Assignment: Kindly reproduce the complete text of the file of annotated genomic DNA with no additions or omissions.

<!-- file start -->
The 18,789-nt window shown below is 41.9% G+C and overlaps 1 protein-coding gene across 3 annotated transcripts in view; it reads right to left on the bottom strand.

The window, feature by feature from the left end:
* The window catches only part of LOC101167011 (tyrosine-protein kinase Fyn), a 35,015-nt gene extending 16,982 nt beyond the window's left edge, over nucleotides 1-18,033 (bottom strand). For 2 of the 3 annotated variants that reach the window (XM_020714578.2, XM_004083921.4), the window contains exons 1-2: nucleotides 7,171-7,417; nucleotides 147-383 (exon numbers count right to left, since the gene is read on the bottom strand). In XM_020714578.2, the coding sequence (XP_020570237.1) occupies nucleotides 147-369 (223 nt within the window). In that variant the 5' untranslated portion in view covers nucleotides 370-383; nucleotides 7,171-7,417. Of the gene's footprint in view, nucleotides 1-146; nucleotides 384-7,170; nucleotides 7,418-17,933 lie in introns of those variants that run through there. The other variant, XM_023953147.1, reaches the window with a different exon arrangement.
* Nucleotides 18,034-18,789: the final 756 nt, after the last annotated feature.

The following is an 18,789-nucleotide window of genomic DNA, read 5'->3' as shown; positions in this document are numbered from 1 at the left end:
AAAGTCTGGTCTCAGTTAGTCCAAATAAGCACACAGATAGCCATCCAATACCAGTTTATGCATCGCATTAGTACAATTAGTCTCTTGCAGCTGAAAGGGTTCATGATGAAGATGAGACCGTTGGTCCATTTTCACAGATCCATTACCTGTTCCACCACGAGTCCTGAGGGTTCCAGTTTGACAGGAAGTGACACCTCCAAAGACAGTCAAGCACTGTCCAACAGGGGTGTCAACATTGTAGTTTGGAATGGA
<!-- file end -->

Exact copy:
The 18,789-nt window shown below is 41.9% G+C and overlaps 1 protein-coding gene across 3 annotated transcripts in view; it reads right to left on the bottom strand.

The window, feature by feature from the left end:
* The window catches only part of LOC101167011 (tyrosine-protein kinase Fyn), a 35,015-nt gene extending 16,982 nt beyond the window's left edge, over nucleotides 1-18,033 (bottom strand). For 2 of the 3 annotated variants that reach the window (XM_020714578.2, XM_004083921.4), the window contains exons 1-2: nucleotides 7,171-7,417; nucleotides 147-383 (exon numbers count right to left, since the gene is read on the bottom strand). In XM_020714578.2, the coding sequence (XP_020570237.1) occupies nucleotides 147-369 (223 nt within the window). In that variant the 5' untranslated portion in view covers nucleotides 370-383; nucleotides 7,171-7,417. Of the gene's footprint in view, nucleotides 1-146; nucleotides 384-7,170; nucleotides 7,418-17,933 lie in introns of those variants that run through there. The other variant, XM_023953147.1, reaches the window with a different exon arrangement.
* Nucleotides 18,034-18,789: the final 756 nt, after the last annotated feature.

The following is an 18,789-nucleotide window of genomic DNA, read 5'->3' as shown; positions in this document are numbered from 1 at the left end:
AAAGTCTGGTCTCAGTTAGTCCAAATAAGCACACAGATAGCCATCCAATACCAGTTTATGCATCGCATTAGTACAATTAGTCTCTTGCAGCTGAAAGGGTTCATGATGAAGATGAGACCGTTGGTCCATTTTCACAGATCCATTACCTGTTCCACCACGAGTCCTGAGGGTTCCAGTTTGACAGGAAGTGACACCTCCAAAGACAGTCAAGCACTGTCCAACAGGGGTGTCAACATTGTAGTTTGGAATGGA